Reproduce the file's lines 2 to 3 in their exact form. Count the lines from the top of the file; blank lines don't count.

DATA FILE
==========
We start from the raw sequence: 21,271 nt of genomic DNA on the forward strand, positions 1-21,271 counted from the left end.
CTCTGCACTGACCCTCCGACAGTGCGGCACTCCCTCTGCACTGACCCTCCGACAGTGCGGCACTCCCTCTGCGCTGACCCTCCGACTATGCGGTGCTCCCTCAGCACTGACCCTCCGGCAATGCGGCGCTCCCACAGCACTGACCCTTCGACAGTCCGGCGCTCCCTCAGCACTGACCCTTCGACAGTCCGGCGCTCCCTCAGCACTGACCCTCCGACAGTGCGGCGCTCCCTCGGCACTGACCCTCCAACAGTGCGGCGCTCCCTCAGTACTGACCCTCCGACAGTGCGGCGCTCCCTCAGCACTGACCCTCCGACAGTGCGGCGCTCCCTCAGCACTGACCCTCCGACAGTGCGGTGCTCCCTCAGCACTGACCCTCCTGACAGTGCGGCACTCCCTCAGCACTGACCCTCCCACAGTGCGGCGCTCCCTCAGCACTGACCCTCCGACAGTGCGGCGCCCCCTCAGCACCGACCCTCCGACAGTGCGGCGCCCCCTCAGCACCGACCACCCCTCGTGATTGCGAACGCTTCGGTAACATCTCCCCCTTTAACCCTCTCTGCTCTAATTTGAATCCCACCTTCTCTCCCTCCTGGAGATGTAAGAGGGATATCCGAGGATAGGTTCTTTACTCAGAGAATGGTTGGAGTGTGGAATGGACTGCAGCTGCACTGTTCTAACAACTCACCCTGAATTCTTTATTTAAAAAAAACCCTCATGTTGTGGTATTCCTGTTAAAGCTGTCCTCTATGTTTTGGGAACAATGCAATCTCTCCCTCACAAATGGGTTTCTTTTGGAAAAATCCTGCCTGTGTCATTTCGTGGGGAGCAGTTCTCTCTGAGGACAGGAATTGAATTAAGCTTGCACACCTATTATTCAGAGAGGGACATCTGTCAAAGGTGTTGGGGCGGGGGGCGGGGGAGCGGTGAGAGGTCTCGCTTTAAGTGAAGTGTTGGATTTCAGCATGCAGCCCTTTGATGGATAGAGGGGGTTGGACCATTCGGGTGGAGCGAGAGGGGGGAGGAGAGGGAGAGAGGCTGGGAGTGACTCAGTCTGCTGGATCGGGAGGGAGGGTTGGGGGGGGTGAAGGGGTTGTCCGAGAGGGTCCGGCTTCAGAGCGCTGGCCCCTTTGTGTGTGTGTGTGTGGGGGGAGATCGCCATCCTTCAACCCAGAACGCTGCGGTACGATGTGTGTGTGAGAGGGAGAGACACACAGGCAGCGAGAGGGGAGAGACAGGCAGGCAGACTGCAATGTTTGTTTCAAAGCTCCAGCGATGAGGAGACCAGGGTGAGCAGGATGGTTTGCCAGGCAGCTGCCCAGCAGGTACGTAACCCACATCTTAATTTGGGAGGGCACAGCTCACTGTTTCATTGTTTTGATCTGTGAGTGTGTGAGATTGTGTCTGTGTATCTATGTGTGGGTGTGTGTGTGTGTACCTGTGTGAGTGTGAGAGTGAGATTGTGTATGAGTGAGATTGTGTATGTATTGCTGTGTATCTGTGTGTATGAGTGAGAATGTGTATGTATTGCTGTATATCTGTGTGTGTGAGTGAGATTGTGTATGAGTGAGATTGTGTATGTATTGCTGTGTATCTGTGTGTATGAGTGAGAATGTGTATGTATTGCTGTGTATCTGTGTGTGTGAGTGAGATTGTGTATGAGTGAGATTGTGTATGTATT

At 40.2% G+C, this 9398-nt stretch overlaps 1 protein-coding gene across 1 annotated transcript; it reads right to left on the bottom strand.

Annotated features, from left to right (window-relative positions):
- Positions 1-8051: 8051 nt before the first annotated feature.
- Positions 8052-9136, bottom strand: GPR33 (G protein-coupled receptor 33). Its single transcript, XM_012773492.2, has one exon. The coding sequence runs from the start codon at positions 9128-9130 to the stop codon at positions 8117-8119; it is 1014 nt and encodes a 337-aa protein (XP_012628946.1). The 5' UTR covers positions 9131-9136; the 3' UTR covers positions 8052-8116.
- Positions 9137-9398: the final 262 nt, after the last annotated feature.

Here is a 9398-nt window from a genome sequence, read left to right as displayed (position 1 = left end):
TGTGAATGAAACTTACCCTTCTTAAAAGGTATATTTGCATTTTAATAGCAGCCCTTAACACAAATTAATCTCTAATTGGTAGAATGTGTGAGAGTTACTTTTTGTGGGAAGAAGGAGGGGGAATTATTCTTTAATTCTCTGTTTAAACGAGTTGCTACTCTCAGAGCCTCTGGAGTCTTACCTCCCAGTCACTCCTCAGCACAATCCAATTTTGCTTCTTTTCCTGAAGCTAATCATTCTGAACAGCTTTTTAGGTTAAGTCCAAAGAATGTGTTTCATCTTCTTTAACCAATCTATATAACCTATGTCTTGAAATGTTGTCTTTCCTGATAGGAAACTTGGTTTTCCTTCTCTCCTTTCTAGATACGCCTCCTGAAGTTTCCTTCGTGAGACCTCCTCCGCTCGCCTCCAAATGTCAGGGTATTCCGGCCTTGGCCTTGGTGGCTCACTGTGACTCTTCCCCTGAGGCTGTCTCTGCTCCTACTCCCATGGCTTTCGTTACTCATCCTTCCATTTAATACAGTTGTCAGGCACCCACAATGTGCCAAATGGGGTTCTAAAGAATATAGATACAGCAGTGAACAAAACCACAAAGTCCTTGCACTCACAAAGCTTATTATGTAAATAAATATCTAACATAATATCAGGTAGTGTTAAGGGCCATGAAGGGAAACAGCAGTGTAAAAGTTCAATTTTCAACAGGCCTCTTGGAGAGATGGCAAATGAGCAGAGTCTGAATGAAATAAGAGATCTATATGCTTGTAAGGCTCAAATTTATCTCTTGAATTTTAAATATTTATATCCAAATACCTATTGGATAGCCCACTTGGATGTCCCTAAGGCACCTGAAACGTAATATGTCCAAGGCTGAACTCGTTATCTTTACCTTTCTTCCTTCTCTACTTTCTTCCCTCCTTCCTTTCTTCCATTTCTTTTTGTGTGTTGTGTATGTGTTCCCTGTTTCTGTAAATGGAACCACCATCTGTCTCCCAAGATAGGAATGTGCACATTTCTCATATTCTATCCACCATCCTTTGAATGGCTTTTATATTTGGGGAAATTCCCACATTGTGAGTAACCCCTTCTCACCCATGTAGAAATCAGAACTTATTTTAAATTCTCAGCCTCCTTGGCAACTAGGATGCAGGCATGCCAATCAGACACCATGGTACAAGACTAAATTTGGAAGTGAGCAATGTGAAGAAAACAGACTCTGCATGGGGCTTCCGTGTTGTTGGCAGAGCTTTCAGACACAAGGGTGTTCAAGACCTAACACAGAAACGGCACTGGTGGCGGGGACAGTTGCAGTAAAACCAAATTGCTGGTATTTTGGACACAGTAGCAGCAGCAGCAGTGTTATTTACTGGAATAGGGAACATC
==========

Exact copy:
CTCTGCACTGACCCTCCGACAGTGCGGCACTCCCTCTGCACTGACCCTCCGACAGTGCGGCACTCCCTCTGCGCTGACCCTCCGACTATGCGGTGCTCCCTCAGCACTGACCCTCCGGCAATGCGGCGCTCCCACAGCACTGACCCTTCGACAGTCCGGCGCTCCCTCAGCACTGACCCTTCGACAGTCCGGCGCTCCCTCAGCACTGACCCTCCGACAGTGCGGCGCTCCCTCGGCACTGACCCTCCAACAGTGCGGCGCTCCCTCAGTACTGACCCTCCGACAGTGCGGCGCTCCCTCAGCACTGACCCTCCGACAGTGCGGCGCTCCCTCAGCACTGACCCTCCGACAGTGCGGTGCTCCCTCAGCACTGACCCTCCTGACAGTGCGGCACTCCCTCAGCACTGACCCTCCCACAGTGCGGCGCTCCCTCAGCACTGACCCTCCGACAGTGCGGCGCCCCCTCAGCACCGACCCTCCGACAGTGCGGCGCCCCCTCAGCACCGACCACCCCTCGTGATTGCGAACGCTTCGGTAACATCTCCCCCTTTAACCCTCTCTGCTCTAATTTGAATCCCACCTTCTCTCCCTCCTGGAGATGTAAGAGGGATATCCGAGGATAGGTTCTTTACTCAGAGAATGGTTGGAGTGTGGAATGGACTGCAGCTGCACTGTTCTAACAACTCACCCTGAATTCTTTATTTAAAAAAAACCCTCATGTTGTGGTATTCCTGTTAAAGCTGTCCTCTATGTTTTGGGAACAATGCAATCTCTCCCTCACAAATGGGTTTCTTTTGGAAAAATCCTGCCTGTGTCATTTCGTGGGGAGCAGTTCTCTCTGAGGACAGGAATTGAATTAAGCTTGCACACCTATTATTCAGAGAGGGACATCTGTCAAAGGTGTTGGGGCGGGGGGCGGGGGAGCGGTGAGAGGTCTCGCTTTAAGTGAAGTGTTGGATTTCAGCATGCAGCCCTTTGATGGATAGAGGGGGTTGGACCATTCGGGTGGAGCGAGAGGGGGGAGGAGAGGGAGAGAGGCTGGGAGTGACTCAGTCTGCTGGATCGGGAGGGAGGGTTGGGGGGGGTGAAGGGGTTGTCCGAGAGGGTCCGGCTTCAGAGCGCTGGCCCCTTTGTGTGTGTGTGTGTGGGGGGAGATCGCCATCCTTCAACCCAGAACGCTGCGGTACGATGTGTGTGTGAGAGGGAGAGACACACAGGCAGCGAGAGGGGAGAGACAGGCAGGCAGACTGCAATGTTTGTTTCAAAGCTCCAGCGATGAGGAGACCAGGGTGAGCAGGATGGTTTGCCAGGCAGCTGCCCAGCAGGTACGTAACCCACATCTTAATTTGGGAGGGCACAGCTCACTGTTTCATTGTTTTGATCTGTGAGTGTGTGAGATTGTGTCTGTGTATCTATGTGTGGGTGTGTGTGTGTGTACCTGTGTGAGTGTGAGAGTGAGATTGTGTATGAGTGAGATTGTGTATGTATTGCTGTGTATCTGTGTGTATGAGTGAGAATGTGTATGTATTGCTGTATATCTGTGTGTGTGAGTGAGATTGTGTATGAGTGAGATTGTGTATGTATTGCTGTGTATCTGTGTGTATGAGTGAGAATGTGTATGTATTGCTGTGTATCTGTGTGTGTGAGTGAGATTGTGTATGAGTGAGATTGTGTATGTATT

At 40.2% G+C, this 9398-nt stretch overlaps 1 protein-coding gene across 1 annotated transcript; it reads right to left on the bottom strand.